OTTAWA -- Canada posted its first monthly decline in jobs since April amid tightened public health restrictions in December, and economists warn the losses are likely to continue as the number of new COVID-19 cases continue to rise.

Statistics Canada said Friday the economy lost 63,000 jobs in December while the unemployment rate edged up to 8.6 per cent compared with 8.5 per cent in November.

Had it included in the calculations Canadians who wanted to work last month but didn't search for a job, the unemployment rate would have been 10.9 per cent in December, unchanged from November.

"Due to both the continuing rise in virus cases to open the new year and the further curtailments of activity since the last survey, another month of job losses could be on the horizon in January," CIBC senior economist Royce Mendes said.

"The weak jobs report, combined with the recent appreciation of the Canadian dollar, will put pressure on the Bank of Canada to ease monetary policy further."

The report was a snapshot of labour market conditions for the week of Dec. 6 to 12. It noted that additional public health measures were put in place in many provinces after that period, which will likely be reflected in its January labour force survey results.

Several provinces have also further extended COVID-19 restrictions as public health officials blamed holiday gatherings for a rise in infections.

TD Bank senior economist Sri Thanabalasingam said the resurgence of the virus is hitting Canada hard.

"Sharp increases in caseloads and hospitalizations are leaving provinces with little choice but to impose or prolong restrictions on an economy that is but a shadow of itself," Thanabalasingam wrote in a report.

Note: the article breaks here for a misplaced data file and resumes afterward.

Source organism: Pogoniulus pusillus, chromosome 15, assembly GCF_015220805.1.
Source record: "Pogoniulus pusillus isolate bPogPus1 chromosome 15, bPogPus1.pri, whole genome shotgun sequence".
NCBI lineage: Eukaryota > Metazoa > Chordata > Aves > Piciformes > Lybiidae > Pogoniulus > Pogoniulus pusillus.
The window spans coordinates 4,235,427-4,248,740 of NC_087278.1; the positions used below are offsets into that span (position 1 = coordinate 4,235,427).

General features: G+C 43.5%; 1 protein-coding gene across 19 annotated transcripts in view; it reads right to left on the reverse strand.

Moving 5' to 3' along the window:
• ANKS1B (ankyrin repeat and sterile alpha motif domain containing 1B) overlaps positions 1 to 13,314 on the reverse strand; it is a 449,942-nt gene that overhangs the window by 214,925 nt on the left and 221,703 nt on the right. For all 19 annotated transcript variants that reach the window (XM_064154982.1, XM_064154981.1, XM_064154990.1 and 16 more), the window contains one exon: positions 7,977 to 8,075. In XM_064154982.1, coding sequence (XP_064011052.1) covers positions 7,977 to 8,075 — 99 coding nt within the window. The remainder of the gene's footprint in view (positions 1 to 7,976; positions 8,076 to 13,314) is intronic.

"It will be a rocky road for the Canadian economy until vaccines can be widely distributed and normal life can resume."

Vaccinations in Canada have started, but governments have been criticized for the speed of the rollout compared with other countries where the deployment has been faster.

Widespread vaccinations are seen as a key to a broad reopening of the economy and are expected to help prompt consumer spending.

Mendes noted that when the restrictions began to ease last spring and summer, the rebound in the economy came quickly and suggesting that pattern could repeat.

"The good news is that last summer we saw a pretty sharp snapback at a time when virus cases were low and public health restrictions were eased, so that should give people some optimism that after this rough patch is hopefully behind us, the economy can bounce back quite well in the short-term," he said.

The job losses in December ended a streak of monthly job gains that began in May as restrictions put in place to slow the spread of the pandemic began to ease.

Full-time employment in December rose by 36,500, but there was a loss of 99,000 part-time jobs. Total hours worked also fell for the first time since April, with a decline of 0.3 per cent.

At its peak last spring, the COVID-19 economic shutdown directly affected 5.5 million Canadian workers, including 3 million who had lost their jobs and 2.5 million who were employed but had experienced COVID-related absences from work.

The number affected was 1.1 million in December, including a drop in employment of 636,000 since February and 488,000 more Canadians who were employed but working less than half their usual hours for reasons likely related to COVID.

December employment fell in industries most directly affected by the new and continuing public health measures.

The number of jobs in the services-producing side of the economy fell for the first time since April as it lost a total of 74,000 in December. The goods-producing sector gained 11,300 jobs.